February 4, 2023

Washington Wire: Urge Congress to Act on Critical Tax Provisions

12/06/2022

 

Action Alert: Urge Congress to Act on Critical Tax Provisions
 
Do you use the R&D Tax Credit, Bonus Depreciation, or 163(j) business interest deduction? Do you save thousands and possibly millions each year? We need to apply pressure on Congress to act on these critical tax provisions. Without hearing from you, we won’t get our chance at a vote. You need to act now and send a letter to your Senators and Representatives calling on them to reinstate immediate expensing for the Research and Development Tax Credit; tell them to prevent 100% Bonus Depreciation from sliding to 80% on January 1, 2023; and remind them that small businesses use the now limited 30% EBITDA 163(j) interest deduction.
 
You have to act now; Congress has returned to Washington and we have only days to get this done for manufacturers. As Congress looks to complete their work for this year, they will likely negotiate a year-end tax bill to potentially extend, enhance, or make permanent certain tax provisions that spur investment. The tax extenders package represents an opportunity to make needed changes to tax provisions critical to manufacturers, such as the R&D tax credit, Bonus Depreciation, and Section 163(j).
 
Your voice matters and Congress needs to hear from you on the negative consequences of raising taxes on U.S. manufacturers. Contact your member of Congress TODAY and urge them to support American manufacturers by taking action on a tax extenders package that includes the R&D tax credit, Bonus Depreciation, and Section 163(j). 
 
Click here and make your voice heard!

 

 

  
Congressional Lame Duck Session Underway
 
Lawmakers on Capitol Hill continue to face a daunting list of unfinished business. Following the November 8th election, members of the House and Senate, including those defeated or retiring, returned to Washington with a looming December 16 government funding deadline. Most expect Congress to extend the FY2023 temporary funding bill at least another week through December 23rd, and possibly until December 31st, to allow lawmakers more time to negotiate a final omnibus spending bill to fund the government through September 30, 2023.  
 
It is on this government spending omnibus bill that One Voice is lobbying to include the tax extenders provisions to address R&D expensing, 163(j) business interest deduction, and the lowering of 100 Bonus Depreciation to 80 percent starting January 1, 2023. In addition to the government spending bill, lawmakers are working to finalize the National Defense Authorization Act, the Pentagon’s policy bill that Congress has passed each year since 1961.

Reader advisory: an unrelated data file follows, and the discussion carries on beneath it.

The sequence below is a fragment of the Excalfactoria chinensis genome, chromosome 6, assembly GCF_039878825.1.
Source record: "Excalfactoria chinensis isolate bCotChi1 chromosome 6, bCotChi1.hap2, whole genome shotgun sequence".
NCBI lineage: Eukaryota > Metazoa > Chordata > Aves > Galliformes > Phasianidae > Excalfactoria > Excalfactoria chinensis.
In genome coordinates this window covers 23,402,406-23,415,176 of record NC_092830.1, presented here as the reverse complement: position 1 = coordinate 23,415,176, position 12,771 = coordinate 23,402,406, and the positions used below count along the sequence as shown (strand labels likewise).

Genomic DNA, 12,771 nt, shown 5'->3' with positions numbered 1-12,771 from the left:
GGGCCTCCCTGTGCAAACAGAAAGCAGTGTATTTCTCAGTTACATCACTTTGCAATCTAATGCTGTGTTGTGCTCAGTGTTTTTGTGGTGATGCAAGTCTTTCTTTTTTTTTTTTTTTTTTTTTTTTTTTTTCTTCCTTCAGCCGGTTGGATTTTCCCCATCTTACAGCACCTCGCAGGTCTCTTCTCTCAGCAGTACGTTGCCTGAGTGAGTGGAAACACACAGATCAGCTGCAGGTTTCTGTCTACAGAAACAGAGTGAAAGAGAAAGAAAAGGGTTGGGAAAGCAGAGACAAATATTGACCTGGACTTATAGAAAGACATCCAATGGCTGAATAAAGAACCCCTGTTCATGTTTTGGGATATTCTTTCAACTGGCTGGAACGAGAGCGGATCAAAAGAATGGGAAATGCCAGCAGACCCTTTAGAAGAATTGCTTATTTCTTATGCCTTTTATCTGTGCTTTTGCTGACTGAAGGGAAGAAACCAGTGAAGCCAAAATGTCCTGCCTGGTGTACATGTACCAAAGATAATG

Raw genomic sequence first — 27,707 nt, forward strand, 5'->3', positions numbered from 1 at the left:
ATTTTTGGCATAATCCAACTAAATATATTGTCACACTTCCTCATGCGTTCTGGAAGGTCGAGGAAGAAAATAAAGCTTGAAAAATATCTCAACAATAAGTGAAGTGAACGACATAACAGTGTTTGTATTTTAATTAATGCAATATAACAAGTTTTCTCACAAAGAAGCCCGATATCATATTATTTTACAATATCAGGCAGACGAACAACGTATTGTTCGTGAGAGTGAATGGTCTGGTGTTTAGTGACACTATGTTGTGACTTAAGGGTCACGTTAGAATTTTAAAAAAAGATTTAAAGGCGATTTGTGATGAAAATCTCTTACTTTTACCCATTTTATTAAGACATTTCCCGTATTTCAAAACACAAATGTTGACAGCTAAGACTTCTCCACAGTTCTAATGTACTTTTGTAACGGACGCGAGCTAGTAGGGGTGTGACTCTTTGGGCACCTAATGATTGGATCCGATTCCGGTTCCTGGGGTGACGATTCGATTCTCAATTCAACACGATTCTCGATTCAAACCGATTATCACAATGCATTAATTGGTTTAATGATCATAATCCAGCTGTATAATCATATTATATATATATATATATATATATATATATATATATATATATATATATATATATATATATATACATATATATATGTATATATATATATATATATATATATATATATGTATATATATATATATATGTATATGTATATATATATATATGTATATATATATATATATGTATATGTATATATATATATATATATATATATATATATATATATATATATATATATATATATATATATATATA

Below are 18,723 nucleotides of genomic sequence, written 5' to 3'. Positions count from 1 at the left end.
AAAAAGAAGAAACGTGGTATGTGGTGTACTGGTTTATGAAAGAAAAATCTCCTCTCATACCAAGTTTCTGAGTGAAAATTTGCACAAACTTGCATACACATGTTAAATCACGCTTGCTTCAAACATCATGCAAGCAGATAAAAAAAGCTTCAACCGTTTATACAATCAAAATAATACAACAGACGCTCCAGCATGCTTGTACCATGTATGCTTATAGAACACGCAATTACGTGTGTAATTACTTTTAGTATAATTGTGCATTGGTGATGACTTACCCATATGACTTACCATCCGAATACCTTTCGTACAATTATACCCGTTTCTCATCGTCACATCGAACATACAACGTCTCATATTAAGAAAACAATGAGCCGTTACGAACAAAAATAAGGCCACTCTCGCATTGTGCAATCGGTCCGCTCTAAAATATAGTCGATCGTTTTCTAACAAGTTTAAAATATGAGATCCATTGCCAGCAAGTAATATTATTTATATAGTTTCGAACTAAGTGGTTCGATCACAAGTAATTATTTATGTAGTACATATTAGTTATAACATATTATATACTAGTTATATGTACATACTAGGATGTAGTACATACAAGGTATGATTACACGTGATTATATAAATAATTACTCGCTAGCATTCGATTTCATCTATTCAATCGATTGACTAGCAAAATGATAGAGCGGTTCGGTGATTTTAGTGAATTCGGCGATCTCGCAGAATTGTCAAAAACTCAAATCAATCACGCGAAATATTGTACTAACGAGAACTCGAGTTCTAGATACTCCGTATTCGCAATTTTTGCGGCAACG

Many in Washington, D.C. expect a long lame duck session to address these and other issues that may not conclude until around Christmas or possibly New Year’s eve.

 

 


 
USMCA Dispute Panel Files Initial Report
 
The U.S.-Mexico-Canada Agreement (USMCA) dispute settlement panel regarding the rules of origin for automotive vehicles under the agreement. A confidential version of the preliminary report was filed on November 14 and a public version of the final report should be available by the end of the year or early January.
 
The conflict focuses on differences over how to calculate the percentage of a vehicle that comes collectively from the three countries. Both Mexico and Canada believe the trade deal stipulates that more regionally produced parts should count toward duty-free shipping than the U.S. wants to allow. Mexico has said the U.S. is not recognizing alternate methodologies for calculating regional value content it contends were negotiated under the deal to help automakers meet regional value content requirements, raised from those under the North American Free Trade Agreement. The U.S. however believes that “any interpretation of the automotive rules of origin that effectively reduces the effective regional value content of a vehicle produced in North America runs counter to the goals” of the agreement.